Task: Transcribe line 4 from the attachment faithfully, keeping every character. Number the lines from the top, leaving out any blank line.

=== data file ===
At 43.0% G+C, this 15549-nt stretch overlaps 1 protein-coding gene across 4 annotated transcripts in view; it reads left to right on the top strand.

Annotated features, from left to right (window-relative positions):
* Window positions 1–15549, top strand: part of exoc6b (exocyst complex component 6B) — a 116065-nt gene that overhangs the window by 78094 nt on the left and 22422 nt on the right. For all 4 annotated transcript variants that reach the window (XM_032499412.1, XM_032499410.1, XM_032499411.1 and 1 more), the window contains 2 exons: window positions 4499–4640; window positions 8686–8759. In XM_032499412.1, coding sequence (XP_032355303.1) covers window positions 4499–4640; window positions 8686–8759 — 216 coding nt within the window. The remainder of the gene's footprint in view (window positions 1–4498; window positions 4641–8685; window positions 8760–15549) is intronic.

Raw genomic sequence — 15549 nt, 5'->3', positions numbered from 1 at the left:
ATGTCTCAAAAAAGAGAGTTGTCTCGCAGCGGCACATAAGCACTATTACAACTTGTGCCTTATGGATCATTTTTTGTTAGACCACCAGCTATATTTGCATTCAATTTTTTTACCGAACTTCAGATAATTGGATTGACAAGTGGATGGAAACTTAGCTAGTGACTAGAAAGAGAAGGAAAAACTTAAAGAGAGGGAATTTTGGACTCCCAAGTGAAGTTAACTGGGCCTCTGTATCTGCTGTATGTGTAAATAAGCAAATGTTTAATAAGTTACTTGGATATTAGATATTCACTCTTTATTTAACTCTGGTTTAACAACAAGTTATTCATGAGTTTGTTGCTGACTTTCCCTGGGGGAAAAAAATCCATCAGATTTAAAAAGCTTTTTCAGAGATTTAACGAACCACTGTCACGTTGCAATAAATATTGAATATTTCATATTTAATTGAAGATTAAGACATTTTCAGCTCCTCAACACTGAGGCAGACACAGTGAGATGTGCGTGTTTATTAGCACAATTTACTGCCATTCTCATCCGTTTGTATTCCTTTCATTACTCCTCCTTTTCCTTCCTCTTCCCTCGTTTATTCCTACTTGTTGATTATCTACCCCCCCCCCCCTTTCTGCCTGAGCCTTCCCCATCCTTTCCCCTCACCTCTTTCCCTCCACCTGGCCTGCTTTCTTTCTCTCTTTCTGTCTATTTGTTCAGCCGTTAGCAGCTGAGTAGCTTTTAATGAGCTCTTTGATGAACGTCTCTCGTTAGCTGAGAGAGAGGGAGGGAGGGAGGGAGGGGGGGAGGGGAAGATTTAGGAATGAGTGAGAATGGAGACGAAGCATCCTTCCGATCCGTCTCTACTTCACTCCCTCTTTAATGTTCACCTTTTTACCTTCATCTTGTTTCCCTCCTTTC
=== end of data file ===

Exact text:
Raw genomic sequence — 15549 nt, 5'->3', positions numbered from 1 at the left: